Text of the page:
Letting your child’s teacher know what to expect when you have a child with challenges like ADHD, Anxiety, learning disabilities, Depression, etc. can make such a difference in your child’s school year. Don’t hesitate to write a letter and tell your child’s teacher about your child’s strengths, challenges, and any other pertinent information that is important to help your child succeed.
All teachers want to help our children, that’s why they became teachers. What most parents don’t know is that teachers are given absolutely no resources about ADHD. Can you believe that? The environment where children spend the majority of their time is housed with educators that are never given the opportunity to learn about ADHD (~10% of kids), unless they find time outside of their work schedule to pursue further education on the topic. Not fair… not to the kids, not to the teachers, and not to the rest of the school population. It is up to us as parents to bring information about our child’s challenges to the school and the teachers. Don’t assume they know. If you want someone to have information about your child or their challenges, tell them directly, don’t assume the information gets shared.
I was taught very early on in my professional training that it is important NOT to label kids, so I certainly didn’t want to do it to my own child. In most of my professional situations this is an absolute, but as a parent of an ADHD child, I WAS WRONG! SO WRONG! If your child’s teacher doesn’t know his strengths and weaknesses, how can she help him grow. Yes, most good teachers figure it out, but why waste those months, there are only 9 to get the job done.
If you’ve read any of my posts about ADHD, you know that my son, Joshua has trouble sitting still and staying on task. I have found that talking to his teachers at the beginning of the school year helps Josh and his teachers be much better prepared. For years, it took the first 3-4 months for his teacher to “get to know him” all because I didn’t want to label him. You know, the whole “clean slate” philosophy. I think part of me was trying to test the teacher to see if she also thought that Joshua had ADHD. There was part of me that would doubt it on occasion, although professionally, I knew he was classic.
After writing or asking for a conference with your child’s teacher(s), there should be a plan. Joshua is given specific expectations, as all ADHD kids should. He is also given tools and accommodations to help him succeed, which all ADHD kids deserve. All of his teachers stay in frequent communication with Josh to help him stay on top of assignments that are due, projects that have deadlines coming up, homework that needs to be done, etc. Throughout elementary and most of middle school, Josh has succeeded with the help of some pretty great teachers. We chose private school during 3rd grade for Josh, and haven’t looked back since. I was a public school advocate for a long time, but that debacle is for another post.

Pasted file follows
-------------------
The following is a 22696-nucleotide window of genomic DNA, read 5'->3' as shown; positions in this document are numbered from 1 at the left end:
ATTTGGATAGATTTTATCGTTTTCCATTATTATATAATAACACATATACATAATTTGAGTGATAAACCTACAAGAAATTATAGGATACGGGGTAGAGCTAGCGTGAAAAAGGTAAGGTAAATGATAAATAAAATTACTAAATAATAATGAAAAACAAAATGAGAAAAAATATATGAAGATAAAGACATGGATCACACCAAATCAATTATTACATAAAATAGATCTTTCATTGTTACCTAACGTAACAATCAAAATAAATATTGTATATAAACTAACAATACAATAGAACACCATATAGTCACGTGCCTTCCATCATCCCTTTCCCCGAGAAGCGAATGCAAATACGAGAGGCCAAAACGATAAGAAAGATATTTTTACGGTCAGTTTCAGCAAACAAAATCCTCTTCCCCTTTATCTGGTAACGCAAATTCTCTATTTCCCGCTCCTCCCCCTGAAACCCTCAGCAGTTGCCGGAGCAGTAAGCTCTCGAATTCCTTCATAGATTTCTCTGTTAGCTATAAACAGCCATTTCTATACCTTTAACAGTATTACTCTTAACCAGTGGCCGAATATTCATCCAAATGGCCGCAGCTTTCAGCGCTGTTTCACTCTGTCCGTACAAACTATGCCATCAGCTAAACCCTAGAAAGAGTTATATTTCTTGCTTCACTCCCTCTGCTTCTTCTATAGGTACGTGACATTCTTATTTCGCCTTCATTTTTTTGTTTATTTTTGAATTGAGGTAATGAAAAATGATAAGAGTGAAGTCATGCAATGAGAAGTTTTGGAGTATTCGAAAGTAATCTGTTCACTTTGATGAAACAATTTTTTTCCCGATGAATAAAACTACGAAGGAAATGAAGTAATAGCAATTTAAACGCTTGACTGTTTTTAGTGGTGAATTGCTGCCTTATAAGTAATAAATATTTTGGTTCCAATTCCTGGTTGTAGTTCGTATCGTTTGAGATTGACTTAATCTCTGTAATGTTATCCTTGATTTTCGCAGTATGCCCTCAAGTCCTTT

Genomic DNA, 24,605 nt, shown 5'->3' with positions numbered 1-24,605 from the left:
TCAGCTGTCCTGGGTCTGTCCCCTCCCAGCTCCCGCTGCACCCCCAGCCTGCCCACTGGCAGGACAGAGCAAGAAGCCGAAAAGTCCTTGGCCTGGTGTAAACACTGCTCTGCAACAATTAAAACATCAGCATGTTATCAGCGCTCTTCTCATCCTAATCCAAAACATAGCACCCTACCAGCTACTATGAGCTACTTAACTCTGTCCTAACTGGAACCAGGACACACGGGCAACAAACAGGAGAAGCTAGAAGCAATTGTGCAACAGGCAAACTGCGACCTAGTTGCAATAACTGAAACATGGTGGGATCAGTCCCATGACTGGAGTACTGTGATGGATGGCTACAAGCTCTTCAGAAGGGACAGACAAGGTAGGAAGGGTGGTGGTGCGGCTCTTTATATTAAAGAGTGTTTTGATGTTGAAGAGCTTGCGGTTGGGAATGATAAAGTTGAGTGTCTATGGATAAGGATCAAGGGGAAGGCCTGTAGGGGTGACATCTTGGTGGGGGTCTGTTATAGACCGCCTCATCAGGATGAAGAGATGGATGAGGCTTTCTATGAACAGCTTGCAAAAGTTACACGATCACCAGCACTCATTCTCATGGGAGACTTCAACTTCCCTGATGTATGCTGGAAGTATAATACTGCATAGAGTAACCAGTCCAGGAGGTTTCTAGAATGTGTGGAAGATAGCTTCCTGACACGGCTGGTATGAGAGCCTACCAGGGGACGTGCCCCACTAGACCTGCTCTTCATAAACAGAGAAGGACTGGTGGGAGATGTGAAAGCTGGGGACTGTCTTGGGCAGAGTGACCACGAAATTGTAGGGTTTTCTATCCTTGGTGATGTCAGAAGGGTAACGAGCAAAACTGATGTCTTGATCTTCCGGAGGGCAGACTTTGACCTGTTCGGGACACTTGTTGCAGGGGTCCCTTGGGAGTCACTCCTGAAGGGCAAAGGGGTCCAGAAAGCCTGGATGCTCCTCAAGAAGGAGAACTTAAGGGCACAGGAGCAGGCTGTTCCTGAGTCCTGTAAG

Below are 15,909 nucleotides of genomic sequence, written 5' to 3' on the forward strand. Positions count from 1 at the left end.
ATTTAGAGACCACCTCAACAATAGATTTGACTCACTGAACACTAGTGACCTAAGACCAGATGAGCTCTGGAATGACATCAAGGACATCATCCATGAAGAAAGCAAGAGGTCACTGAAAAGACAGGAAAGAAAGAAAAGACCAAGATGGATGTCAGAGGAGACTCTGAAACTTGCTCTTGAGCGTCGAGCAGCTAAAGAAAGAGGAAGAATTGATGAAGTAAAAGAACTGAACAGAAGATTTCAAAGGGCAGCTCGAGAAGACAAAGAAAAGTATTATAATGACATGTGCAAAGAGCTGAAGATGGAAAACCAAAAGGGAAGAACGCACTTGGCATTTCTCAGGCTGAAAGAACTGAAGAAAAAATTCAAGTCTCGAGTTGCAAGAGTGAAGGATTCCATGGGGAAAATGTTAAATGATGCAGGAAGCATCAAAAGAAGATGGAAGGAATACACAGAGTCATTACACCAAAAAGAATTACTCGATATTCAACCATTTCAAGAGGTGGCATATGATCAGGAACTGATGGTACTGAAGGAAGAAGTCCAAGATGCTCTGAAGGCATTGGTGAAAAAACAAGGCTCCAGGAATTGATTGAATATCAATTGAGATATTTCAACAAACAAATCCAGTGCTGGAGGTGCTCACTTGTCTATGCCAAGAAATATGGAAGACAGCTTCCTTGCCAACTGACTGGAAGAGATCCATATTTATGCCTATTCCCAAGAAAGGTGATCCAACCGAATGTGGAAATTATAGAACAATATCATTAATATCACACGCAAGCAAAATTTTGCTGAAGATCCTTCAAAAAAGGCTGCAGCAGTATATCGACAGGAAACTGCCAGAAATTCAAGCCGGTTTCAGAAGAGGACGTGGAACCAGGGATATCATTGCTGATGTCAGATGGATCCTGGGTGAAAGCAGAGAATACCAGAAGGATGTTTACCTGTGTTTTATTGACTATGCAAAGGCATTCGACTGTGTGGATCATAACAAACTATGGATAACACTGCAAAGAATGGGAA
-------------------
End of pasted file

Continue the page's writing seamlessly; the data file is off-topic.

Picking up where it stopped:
If people do not understand how the neurological challenges alter kids behavior, it is crucial for the child’s educational and emotional well-being that they learn. I just read a post on ADDitude.org today with quotes from parents that “wish they knew…” There is always something more we wish we knew.
So, as you prepare for the school year, don’t forget to prep your child’s teacher. You don’t want months to go by this school year, and then have a conversation about what your teacher wished she had known in September. It’s as easy as writing a quick (and, sometimes, not so quick) email. ADDitude.org has a short article and sample letter with great ideas for accommodations, click here to check it out.
So, as you embark on another year of your child’s education, be sure to keep everyone on your journey informed. You’ll be glad you did. I promise! It will make your life easier and most of all make your child’s educational experience more rewarding and successful. Then, you can say, “I’m glad I wrote that letter!” instead of “I wish I had…”. 😉
As always, I hope you are Enjoying the Journey! 🙂